Conversations with James Baldwin

By James Baldwin,

Why should I read it?

1 author picked Conversations with James Baldwin as one of their favorite books, and they share why you should read it.

What is this book about?

This collection of interviews with James Baldwin covers the period 1961-1987, from the year of the publication of Nobody Knows My Names, his fourth book, to just a few weeks before his death. It includes the last formal conversation with him.

Twenty-seven interviews reprinted here come from a variety of sources--newspapers, radio, journals, and review--and show this celebrated author in all his eloquence, anger, and perception of racial, social, and literary situations in America.

Over the years Baldwin proved to be an easily accessible and cooperative subject for interviews, both in the United States and abroad. He frequently referred to…


Who am I?

Born and raised in Poland during the Cold War, I learned that writers and intellectuals could be jailed, exiled, or even killed for their ideas. I came to James Baldwin over two decades ago in search of literature that told of freedom and humanism beyond national borders and simplistic binaries. As a Black queer man driven away from his homeland, Baldwin linked his personal pain, heartbreak, and torment to his public life, authorship, and activism. His art and life story have both inspired my labors as a bilingual and bicultural literary critic and biographer and provided a template for my own journey as an immigrant, mother of a Black child, teacher, writer, and scholar.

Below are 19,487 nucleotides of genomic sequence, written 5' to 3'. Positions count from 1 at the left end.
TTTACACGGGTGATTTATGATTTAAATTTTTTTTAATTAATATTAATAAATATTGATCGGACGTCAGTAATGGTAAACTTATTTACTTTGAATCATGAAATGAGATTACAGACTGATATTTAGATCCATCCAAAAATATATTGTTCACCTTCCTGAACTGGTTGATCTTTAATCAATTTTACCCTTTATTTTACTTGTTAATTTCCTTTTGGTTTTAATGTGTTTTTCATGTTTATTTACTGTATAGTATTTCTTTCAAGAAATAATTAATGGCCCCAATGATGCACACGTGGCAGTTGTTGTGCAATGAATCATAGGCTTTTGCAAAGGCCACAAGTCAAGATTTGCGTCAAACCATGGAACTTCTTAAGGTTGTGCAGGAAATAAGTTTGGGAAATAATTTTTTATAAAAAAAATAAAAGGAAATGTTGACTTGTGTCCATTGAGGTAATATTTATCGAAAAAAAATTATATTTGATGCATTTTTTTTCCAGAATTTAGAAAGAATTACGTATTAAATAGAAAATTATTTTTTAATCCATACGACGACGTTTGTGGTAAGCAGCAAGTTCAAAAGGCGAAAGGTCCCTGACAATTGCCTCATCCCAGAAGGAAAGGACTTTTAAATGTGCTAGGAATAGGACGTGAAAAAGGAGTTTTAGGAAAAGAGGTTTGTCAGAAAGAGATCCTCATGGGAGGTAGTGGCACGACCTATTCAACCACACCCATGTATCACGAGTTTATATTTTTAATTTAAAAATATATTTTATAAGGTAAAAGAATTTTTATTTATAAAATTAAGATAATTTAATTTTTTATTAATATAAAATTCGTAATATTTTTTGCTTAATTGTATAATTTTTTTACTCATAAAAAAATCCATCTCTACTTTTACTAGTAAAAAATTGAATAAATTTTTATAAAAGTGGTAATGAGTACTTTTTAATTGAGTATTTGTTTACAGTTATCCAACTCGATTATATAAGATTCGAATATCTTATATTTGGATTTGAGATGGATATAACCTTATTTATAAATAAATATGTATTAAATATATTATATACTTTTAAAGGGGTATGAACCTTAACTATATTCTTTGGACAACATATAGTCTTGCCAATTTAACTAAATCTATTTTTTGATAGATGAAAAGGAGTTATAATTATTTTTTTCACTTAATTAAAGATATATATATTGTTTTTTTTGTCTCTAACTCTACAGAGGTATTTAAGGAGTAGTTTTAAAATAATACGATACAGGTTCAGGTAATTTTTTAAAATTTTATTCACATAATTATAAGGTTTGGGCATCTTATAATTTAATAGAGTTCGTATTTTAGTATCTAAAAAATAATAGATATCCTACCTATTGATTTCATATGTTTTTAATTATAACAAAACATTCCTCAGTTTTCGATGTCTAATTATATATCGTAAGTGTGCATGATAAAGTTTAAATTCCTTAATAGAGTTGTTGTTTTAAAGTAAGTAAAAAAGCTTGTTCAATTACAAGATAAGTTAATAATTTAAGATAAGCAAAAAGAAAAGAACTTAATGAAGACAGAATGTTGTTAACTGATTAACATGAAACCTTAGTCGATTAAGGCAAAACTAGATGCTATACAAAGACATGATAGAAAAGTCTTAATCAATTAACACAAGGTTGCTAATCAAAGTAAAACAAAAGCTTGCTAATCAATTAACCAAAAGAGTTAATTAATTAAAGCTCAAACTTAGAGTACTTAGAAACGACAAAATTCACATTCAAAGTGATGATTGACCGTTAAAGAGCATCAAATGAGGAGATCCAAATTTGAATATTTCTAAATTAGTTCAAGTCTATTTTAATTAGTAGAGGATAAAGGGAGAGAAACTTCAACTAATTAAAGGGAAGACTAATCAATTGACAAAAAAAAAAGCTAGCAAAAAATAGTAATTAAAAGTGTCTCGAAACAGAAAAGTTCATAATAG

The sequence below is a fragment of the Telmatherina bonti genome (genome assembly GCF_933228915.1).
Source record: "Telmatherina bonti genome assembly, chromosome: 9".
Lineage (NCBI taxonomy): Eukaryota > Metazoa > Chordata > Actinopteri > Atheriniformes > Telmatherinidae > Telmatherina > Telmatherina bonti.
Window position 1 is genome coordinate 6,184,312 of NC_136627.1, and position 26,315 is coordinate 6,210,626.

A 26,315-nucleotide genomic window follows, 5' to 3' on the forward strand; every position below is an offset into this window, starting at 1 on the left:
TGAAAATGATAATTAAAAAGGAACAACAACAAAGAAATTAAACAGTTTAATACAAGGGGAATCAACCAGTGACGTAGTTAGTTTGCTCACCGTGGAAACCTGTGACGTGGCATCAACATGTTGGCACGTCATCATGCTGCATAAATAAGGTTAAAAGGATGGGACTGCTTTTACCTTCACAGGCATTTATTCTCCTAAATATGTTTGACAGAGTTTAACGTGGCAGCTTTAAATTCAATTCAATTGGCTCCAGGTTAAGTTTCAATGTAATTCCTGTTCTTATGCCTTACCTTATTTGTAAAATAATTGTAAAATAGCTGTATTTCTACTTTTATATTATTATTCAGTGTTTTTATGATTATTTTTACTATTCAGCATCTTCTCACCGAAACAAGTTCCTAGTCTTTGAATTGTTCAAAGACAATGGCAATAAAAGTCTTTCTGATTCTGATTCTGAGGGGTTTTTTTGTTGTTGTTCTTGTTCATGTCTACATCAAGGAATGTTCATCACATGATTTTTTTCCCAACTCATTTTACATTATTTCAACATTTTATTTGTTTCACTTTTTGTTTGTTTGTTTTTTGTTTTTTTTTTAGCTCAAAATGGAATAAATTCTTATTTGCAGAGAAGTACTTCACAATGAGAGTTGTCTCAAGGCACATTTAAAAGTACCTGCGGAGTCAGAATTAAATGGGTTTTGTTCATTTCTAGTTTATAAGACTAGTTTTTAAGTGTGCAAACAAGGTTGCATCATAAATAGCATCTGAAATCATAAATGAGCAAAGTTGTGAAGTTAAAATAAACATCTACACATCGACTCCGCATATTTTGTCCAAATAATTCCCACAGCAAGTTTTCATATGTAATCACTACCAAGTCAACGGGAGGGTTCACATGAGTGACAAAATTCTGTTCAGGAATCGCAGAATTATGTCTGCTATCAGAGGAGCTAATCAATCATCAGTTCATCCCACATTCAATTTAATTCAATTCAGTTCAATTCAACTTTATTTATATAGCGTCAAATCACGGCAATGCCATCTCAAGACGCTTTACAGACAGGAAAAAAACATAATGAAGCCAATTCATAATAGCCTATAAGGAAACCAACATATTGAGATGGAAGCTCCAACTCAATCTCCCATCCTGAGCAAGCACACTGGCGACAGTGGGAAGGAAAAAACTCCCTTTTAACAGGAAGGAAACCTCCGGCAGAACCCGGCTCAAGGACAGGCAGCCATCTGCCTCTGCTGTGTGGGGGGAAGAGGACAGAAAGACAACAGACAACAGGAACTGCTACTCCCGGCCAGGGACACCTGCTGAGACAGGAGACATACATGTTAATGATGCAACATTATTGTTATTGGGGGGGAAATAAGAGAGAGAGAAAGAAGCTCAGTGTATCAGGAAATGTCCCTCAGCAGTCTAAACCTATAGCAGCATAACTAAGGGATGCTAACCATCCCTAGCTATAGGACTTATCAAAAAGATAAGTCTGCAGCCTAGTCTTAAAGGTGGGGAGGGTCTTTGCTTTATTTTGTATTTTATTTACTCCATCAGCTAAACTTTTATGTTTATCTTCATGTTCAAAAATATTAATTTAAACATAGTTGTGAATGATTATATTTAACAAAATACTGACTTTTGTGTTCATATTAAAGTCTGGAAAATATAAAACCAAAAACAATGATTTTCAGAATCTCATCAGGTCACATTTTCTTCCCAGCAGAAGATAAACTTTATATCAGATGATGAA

I wrote...

James Baldwin's Turkish Decade: Erotics of Exile

By Magdalena J. Zaborowska,

Book cover of James Baldwin's Turkish Decade: Erotics of Exile

What is my book about?

Between 1961 and 1971 James Baldwin spent extended periods of time in Turkey, where he worked on some of his most important books. In this first in-depth exploration of Baldwin’s “Turkish decade,” Magdalena J. Zaborowska reveals the significant role that Turkish locales, cultures, and friends played in Baldwin’s life and thought. Turkey was a nurturing space for the author, who by 1961 had spent nearly ten years in France and Western Europe and failed to reestablish permanent residency in the United States. Zaborowska demonstrates how Baldwin’s Turkish sojourns enabled him to re-imagine himself as a black queer writer and to revise his views on American identity and U.S. race relations as the 1960s drew to a close.

The Struggle Is Eternal

By Joseph R. Fitzgerald,

Book cover of The Struggle Is Eternal: Gloria Richardson and Black Liberation

Joseph Fitzgerald’s powerful biography highlights the work and activism of Gloria Richardson. Her leadership of the Cambridge Nonviolent Action Committee demonstrated not only her commitment to human rights, but also her willingness to embrace alternatives to nonviolent tactics. Fitzgerald delves into Richardson’s beliefs and strategies to capture her efforts to build a grassroots movement.

The Struggle Is Eternal

By Joseph R. Fitzgerald,

Why should I read it?

1 author picked The Struggle Is Eternal as one of their favorite books, and they share why you should read it.

What is this book about?